Waters notes "profound changes" in several design areas, including connectivity, time and complexity. Of the first: "The world has gotten both smaller and larger. I grew up in a small town in North Carolina, and moving to New York to be a designer was a giant step - a decision my parents could never completely understand. 'It's so far away!' they said. Now I work with clients and suppliers in Italy, Switzerland Japan and India, almost as if they were next door neighbors. But as the world has shrunk, the markets for our design services have grown." On the subject of time, "it has both collapsed and expanded," Waters believes. "Today we move messages around the world with barely more lag time than the difference between seeing lightning and hearing thunder, and 9 to 5 has become 24x7x365. At the same time, the five seconds we wait for an image to download are unbearably long." Similarly, "designing a 60- page annual report for a Fortune 500 company in the mid-'80s seemed like a complex process. Looking back, it was simple compared to the activities required to design and produce a transaction-oriented website with thousands of pages, multiple databases and numerous online administrative tools. Today, we design complex websites with greater ease, and in less time, than the annual reports we designed in the '80s." Waters' web business includes work for IBM, The Wall Street Journal, Columbia University and the National Museum of Women in the Arts, the latter one of his favorite recent projects "because of its complexity and the inherent beauty of many of the elements we had to work with."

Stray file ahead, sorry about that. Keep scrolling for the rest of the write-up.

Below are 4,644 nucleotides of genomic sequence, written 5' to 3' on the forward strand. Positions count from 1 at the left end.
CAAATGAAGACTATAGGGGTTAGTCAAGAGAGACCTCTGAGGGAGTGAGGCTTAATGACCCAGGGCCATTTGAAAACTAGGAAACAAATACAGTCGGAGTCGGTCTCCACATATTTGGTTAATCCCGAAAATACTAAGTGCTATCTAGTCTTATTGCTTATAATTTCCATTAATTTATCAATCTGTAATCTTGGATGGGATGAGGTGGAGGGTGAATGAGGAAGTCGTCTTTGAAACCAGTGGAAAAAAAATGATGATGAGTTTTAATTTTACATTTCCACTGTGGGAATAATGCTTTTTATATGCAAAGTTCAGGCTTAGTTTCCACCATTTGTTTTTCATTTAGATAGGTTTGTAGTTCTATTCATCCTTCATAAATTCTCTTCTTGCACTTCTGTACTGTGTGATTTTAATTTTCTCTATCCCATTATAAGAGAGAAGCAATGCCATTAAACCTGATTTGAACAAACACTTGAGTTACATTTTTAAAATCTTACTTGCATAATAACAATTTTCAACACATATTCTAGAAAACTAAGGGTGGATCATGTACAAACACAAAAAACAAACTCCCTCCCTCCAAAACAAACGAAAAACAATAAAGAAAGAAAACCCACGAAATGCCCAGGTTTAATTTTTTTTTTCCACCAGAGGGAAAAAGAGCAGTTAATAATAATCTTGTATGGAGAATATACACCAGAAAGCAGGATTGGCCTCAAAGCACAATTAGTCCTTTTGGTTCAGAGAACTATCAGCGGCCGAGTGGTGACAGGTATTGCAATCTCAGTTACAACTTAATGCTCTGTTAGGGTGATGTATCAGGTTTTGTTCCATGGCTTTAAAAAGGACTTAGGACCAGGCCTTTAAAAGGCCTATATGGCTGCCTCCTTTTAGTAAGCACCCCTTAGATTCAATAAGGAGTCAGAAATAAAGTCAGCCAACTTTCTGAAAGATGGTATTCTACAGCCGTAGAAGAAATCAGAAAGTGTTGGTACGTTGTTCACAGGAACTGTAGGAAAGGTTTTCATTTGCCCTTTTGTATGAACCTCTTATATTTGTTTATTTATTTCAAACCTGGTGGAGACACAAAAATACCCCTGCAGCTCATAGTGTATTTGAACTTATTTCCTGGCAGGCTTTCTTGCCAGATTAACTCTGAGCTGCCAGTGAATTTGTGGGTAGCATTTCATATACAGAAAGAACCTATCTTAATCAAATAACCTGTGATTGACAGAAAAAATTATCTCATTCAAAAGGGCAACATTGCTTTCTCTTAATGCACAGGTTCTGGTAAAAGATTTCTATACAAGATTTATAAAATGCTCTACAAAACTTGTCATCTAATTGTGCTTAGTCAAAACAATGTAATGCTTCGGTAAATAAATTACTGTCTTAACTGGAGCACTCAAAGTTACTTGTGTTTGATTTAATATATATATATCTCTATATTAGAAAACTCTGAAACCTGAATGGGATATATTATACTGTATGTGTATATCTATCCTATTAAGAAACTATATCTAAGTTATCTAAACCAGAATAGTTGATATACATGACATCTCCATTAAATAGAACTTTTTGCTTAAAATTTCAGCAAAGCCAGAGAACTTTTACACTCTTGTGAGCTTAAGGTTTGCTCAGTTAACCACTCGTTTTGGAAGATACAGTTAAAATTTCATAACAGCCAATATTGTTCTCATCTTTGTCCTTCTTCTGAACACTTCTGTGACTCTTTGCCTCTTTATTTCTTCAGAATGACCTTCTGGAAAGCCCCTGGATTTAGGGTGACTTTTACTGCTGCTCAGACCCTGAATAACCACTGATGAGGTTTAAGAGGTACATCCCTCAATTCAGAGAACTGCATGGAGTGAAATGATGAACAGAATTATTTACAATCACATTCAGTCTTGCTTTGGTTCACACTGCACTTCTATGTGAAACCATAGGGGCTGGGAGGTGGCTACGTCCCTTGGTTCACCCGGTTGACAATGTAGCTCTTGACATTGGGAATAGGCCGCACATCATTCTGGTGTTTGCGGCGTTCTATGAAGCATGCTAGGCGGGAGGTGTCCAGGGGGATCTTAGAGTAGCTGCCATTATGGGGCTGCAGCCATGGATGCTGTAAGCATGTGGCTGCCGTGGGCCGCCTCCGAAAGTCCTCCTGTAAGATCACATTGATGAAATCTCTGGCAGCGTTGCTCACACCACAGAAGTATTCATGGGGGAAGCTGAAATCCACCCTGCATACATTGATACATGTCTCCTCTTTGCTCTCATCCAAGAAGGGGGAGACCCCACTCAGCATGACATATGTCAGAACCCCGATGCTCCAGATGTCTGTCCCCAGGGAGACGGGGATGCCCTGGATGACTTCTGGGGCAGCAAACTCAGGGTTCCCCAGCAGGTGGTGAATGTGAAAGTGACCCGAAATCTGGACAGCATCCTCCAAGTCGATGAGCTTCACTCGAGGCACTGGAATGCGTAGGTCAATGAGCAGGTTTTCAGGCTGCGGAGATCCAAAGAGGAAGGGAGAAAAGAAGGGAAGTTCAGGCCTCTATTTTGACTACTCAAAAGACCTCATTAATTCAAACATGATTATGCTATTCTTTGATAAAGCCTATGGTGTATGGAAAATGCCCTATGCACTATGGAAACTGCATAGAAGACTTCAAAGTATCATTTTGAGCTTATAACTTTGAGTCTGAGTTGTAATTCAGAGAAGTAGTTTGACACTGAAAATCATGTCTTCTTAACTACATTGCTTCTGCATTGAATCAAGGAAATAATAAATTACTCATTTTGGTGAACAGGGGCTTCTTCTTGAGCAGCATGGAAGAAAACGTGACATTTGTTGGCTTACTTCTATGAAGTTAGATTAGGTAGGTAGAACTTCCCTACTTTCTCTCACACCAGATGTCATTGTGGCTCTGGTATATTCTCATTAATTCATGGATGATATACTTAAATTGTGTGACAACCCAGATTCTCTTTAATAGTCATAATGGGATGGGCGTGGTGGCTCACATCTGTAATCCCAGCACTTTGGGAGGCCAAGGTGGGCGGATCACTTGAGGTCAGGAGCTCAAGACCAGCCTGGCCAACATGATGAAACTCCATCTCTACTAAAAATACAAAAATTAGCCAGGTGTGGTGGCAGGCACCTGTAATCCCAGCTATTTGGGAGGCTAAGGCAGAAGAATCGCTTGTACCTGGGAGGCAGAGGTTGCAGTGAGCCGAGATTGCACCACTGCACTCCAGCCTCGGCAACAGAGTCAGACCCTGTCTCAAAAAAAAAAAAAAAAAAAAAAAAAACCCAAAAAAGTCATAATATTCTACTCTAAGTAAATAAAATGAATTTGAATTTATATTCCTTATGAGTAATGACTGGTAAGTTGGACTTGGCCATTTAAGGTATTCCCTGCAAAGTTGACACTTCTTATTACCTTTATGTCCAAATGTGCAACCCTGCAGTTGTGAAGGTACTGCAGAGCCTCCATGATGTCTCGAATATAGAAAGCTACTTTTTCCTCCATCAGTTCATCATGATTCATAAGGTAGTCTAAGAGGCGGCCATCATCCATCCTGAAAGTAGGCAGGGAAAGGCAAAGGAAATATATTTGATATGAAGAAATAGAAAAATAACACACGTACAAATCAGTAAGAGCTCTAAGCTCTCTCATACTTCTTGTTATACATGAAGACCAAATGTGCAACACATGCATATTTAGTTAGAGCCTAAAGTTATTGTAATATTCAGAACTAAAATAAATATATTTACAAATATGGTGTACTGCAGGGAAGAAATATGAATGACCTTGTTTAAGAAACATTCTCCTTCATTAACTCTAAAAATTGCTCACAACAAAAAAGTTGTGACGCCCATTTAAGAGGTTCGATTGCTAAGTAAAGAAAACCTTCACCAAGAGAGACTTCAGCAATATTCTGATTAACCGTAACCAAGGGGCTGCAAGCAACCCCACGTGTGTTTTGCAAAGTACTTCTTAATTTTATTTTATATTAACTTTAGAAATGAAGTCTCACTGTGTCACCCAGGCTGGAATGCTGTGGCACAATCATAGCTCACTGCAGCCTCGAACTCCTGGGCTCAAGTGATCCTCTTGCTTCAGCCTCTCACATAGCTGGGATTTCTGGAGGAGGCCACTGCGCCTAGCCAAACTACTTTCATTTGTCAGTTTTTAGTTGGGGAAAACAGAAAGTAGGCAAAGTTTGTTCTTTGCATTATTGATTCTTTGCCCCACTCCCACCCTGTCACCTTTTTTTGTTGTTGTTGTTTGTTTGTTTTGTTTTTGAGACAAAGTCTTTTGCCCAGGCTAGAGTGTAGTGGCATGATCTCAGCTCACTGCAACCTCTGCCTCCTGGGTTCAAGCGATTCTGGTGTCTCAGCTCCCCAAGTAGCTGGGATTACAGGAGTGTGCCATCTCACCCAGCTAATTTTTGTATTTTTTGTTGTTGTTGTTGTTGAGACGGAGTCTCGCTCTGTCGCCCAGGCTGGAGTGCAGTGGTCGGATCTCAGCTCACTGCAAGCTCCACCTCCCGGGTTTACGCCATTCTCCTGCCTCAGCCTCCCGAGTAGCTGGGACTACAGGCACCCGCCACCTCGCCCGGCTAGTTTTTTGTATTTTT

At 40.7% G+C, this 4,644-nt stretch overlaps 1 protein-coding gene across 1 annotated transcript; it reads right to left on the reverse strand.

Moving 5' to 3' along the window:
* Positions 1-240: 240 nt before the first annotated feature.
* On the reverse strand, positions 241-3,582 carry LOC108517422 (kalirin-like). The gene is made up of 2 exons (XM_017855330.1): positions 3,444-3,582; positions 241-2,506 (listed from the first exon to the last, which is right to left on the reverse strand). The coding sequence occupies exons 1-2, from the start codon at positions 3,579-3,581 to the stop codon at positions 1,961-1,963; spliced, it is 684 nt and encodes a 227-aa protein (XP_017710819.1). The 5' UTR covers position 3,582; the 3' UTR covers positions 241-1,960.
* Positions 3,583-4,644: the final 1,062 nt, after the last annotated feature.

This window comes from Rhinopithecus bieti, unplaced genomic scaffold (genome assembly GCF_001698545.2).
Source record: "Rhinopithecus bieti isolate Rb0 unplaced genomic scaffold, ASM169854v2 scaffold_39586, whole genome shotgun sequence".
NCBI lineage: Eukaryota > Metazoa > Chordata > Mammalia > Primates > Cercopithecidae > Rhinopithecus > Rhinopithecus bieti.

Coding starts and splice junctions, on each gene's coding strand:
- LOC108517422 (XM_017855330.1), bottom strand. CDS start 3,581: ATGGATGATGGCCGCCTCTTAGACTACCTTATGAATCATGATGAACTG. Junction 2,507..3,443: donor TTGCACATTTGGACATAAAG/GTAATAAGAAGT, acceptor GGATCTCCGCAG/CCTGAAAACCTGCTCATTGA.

Though such artsy accounts may be rare, Waters is still raring to go. "After 25 years, I should probably be looking forward to sipping pi¤a coladas on the beach," he muses. "But what I really want is another 25 years of design."